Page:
Sir John Barbirolli
Sir John Barbirolli
He also developed a strong reputation as a conductor of the music of Gustav Mahler. Early years 1899-1937: Giovanni Battista Barbirolli was a Londoner, from a musical family. His father and uncle were violinists in London theatre orchestras, notably the Leicester Square Empire, though they had also played at La Scala, Milan, under Arturo Toscanini. Thus the young John Barbirolli (as he became known) was destined to be a string player, a specialist in British music, and to have a love of Italian opera. Barbirolli won a scholarship to study at Trinity College of Music, and later studied at the Royal Academy of Music where the Sir John Barbirolli Collection of photographs and memorabilia is now archived. As a young cellist he made some acoustic records, played in the London Symphony Orchestra (LSO), notably at the first performance of Edward Elgar's Cello Concerto, and was soon after the soloist in the second performance of the work.
In the 1920s he turned to conducting and formed a chamber orchestra which recorded new works for the National Gramophonic Society, notably Elgar's Introduction and Allegro, which may have been responsible for His Master's Voice avoiding the work until after Elgar's death. Between 1929 and 1933 he conducted opera at Covent Garden. From 1933 to 1936 he conducted the Scottish Orchestra in Glasgow. Barbirolli became known for his ability to secure effective performances at short notice, and in the 1930s made many recordings with the LSO and London Philharmonic, accompanying concerti with leading soloists such as Fritz Kreisler, Jascha Heifetz, Alfred Cortot, Josef Hofmann, and Arthur Rubinstein, most of which remain classics today. Conductor of New York Philharmonic 1937-1942: In 1937 Barbirolli achieved a coup when he was invited to succeed Arturo Toscanini as conductor of the New York Philharmonic, a tremendously prestigious post. Although his five seasons there were a musical triumph, as surviving recordings show, he was under constant attack from the hostile New York press, notably the critic Olin Downes, who was a strong champion of Toscanini. Barbirolli also had to cope with rivalry from the newly-formed NBC Symphony Orchestra, also based in New York, which was conducted by Toscanini and paid higher salaries. Work in later years 1942-1970: In 1942 Barbirolli was invited to renew his contract but to do so would have had to become a US citizen, which he was unwilling to do.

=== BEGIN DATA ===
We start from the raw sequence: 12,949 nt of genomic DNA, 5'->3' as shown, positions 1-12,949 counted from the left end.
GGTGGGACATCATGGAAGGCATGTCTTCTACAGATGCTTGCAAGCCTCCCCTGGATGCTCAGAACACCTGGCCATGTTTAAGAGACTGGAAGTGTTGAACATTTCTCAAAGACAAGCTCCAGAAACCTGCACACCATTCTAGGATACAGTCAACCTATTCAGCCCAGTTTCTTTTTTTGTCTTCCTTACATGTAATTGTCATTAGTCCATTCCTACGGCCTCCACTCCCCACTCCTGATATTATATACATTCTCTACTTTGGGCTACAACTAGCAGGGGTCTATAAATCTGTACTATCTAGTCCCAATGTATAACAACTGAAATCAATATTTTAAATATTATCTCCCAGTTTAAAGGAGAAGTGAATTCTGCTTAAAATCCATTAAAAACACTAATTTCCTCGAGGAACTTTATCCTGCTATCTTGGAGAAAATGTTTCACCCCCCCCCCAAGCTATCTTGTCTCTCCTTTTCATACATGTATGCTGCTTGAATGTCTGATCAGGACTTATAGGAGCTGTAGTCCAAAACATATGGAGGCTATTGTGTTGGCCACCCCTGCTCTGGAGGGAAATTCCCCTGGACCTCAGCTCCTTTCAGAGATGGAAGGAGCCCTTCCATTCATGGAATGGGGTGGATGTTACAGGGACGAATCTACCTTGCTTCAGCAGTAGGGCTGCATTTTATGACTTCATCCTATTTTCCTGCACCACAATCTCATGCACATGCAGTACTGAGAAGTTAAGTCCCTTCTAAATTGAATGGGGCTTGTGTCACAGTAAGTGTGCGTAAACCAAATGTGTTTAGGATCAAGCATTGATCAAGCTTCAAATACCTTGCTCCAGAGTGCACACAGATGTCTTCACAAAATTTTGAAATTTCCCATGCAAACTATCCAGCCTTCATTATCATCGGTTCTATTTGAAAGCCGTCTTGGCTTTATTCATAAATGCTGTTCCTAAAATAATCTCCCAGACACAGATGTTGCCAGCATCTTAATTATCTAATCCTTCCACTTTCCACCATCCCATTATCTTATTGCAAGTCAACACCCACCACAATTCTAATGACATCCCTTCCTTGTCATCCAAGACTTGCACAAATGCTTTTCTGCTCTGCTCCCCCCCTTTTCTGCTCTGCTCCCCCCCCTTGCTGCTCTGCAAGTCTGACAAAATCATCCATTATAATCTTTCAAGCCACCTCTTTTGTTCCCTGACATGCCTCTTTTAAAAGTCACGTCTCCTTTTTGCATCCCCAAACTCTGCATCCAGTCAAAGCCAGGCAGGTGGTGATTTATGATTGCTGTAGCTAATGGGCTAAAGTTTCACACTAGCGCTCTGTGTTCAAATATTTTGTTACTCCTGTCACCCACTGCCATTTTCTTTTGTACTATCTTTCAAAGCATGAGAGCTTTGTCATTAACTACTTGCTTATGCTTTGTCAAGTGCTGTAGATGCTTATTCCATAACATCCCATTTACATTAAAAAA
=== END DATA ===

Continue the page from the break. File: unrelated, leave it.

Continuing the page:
At this point, an invitation to take up the post of chief conductor of the Hallé Orchestra transformed his career. The increase in scope for concerts had prompted the Hallé to end the increasingly unsatisfactory arrangement of sharing half their players with the BBC, which had saved them in the slump years, and to engage a top-rank conductor. Only four of the shared players chose to join the Hallé, so when Barbirolli arrived he had to rebuild the orchestra in weeks, a task he fell to with enthusiasm. His "new Hallé" recorded symphonies by Arnold Bax and Vaughan Williams, made in wartime Manchester. There was also a series of highly-acclaimed stereo recordings released by Pye in the United Kingdom and by Vanguard Records and Angel Records in the United States. Barbirolli conducted the orchestra for 25 years in many cities, including at the Cheltenham Festival, where he premiered many new works.